NI Blog: Supreme Court decision illustrates justice gap for victims of modern slavery
Caroline Maguire, employment legal adviser at Law Centre (NI), writes on access to justice for victims of labour exploitation in the wake of an important UKSC decision.
In June 2016, the UK Supreme Court handed down its decision in the case of Taiwo v Olaigbe and another - UKSC 31. This judgement confirmed the need for a broader remit for employment tribunals to compensate victims of modern slavery.
The joined appeals concerned the cases of two migrant domestic workers, Ms Taiwo and Ms Onu, who suffered severe mistreatment by their respective employers.
Ms Taiwo and Ms Onu were Nigerian nationals who were lawfully brought to the UK by their employers on migrant domestic workers visas. Both had their passports taken away from them on arrival and made to work long underpaid hours.
Ms Taiwo was underfed and subjected to physical and mental abuse by her employers, while MsOnu was threatened and abused.
Both had successfully brought claims to the Employment Tribunal for breaches of the National Minimum Wage Act 1998 and the Working Time Regulations 1998. However, both had ultimately failed in claims for race discrimination on the grounds that immigration status was not to be equated with nationality for the purpose of the Race Relations Act 1976 and Equality Act 2010.
The Court of Appeal held that “discrimination on a particular ground will only be treated as discrimination on the grounds of a protected characteristic if that ground and the protected characteristic exactly correspond”.
On appeal to the Supreme Court, counsel had argued that Ms Taiwo and Ms Onu had suffered direct discrimination on grounds of nationality.
The Supreme Court decision
The Supreme Court found that both employees “…were treated disgracefully, in a way which employees who did not share their vulnerable immigration status would not have been treated”.
However, the Court dismissed both appeals and held that Ms Taiwo and Ms Onu had not suffered race discrimination because the reason for their abuse had been their vulnerability as a particular kind of migrant worker and not nationality.
In both cases, the employees were held to be particularly vulnerable because they were on visas that made them dependent on their employers for a continued right to live and work in the UK. The Court held that other non-British nationals who had the right to work and live in the UK, independent of any employer,would not have been treated as badly as they were. Thus the Court held that discrimination on grounds of immigration status does not amount to direct discrimination on grounds of nationality under the Acts. The Court was careful to clarify that while no indirect discrimination argument existed in the present case, it should not be ruled out in other cases involving exploitation of migrant workers.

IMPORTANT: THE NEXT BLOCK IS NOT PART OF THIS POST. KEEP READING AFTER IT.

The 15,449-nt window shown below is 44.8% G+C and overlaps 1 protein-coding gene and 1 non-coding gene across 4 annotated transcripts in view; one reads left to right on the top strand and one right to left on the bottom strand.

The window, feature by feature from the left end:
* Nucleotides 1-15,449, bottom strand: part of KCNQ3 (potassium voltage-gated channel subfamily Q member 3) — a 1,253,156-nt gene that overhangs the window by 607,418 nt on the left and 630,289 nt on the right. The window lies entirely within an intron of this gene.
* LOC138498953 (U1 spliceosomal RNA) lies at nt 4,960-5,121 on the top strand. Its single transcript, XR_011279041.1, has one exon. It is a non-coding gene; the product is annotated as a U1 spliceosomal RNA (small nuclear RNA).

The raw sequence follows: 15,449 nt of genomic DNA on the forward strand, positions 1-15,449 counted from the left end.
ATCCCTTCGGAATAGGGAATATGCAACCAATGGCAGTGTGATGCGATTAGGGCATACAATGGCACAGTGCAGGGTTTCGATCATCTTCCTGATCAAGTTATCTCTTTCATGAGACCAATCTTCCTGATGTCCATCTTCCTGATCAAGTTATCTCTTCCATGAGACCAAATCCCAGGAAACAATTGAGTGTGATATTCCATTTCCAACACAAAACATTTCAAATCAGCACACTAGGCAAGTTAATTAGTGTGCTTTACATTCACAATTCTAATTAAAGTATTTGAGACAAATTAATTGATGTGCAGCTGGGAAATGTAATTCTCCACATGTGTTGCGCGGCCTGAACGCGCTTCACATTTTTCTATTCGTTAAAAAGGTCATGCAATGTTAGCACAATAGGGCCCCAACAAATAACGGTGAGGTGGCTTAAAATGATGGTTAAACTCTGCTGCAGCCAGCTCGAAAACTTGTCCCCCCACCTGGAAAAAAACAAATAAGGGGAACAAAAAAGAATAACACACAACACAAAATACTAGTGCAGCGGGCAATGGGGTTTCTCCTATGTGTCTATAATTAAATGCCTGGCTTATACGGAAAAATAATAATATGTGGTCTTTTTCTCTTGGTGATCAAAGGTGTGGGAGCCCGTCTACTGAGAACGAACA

The need to provide meaningful redress for victims
Many practitioners who represent workers exploited through modern slavery will be disappointed but not surprised by this ruling.
The decision is not impervious to criticism; in particular, it could be argued that it takes no account of discrimination against a sub-group of a protected characteristic.
However, it does confirm that some race discrimination claims involving labour exploitation may be difficult to prove and certainly require very careful pleading. In both Taiwo and Onu the exploitation involved a sole individual. Where a group of workers of the same nationality (for example) are exploited, there may be stronger evidence that the exploitation was on racial grounds.
Race discrimination is a potentially important avenue of redress for migrant workers who have been exploited as it allows a worker to be compensated for the injury to feelings s/he has suffered as a result of the discrimination. Only a discrimination claim before an Industrial Tribunal affords an injury to feelings remedy. In the above cases, although it was recognised that Ms Taiwo and Ms Onu had suffered “grievous harms”, no compensation for the mistreatment per se could be awarded. Only compensation arising from loss of wages and other economic loss was payable.
The Industrial Tribunal should be the ideal forum to hear claims involving modern slavery. However, this decision highlights the difficulty workers can face in recovering just compensation for their exploitation from an Industrial Tribunal. Lady Hale recognised this unsatisfactory situation in her final comments when she stated:
“Parliament may well wish to address its mind to whether the remedy provided by section 8 of the Modern Slavery Act 2015 is too restrictive in its scope and whether an employment tribunal should have jurisdiction to grant some recompense for the ill-treatment meted out to workers such as these…”
The Law Centre and other bodies representing workers exploited through modern slavery, such as FLEX, have expressed concerns that such workers are still not obtaining adequate compensation for the mistreatment they endure.
Lady Hale’s comments should now be carefully considered by the Department for the Economy, ensuring that labour justice is accessible to all workers in Northern Ireland, including access to meaningful compensation for victims of modern slavery.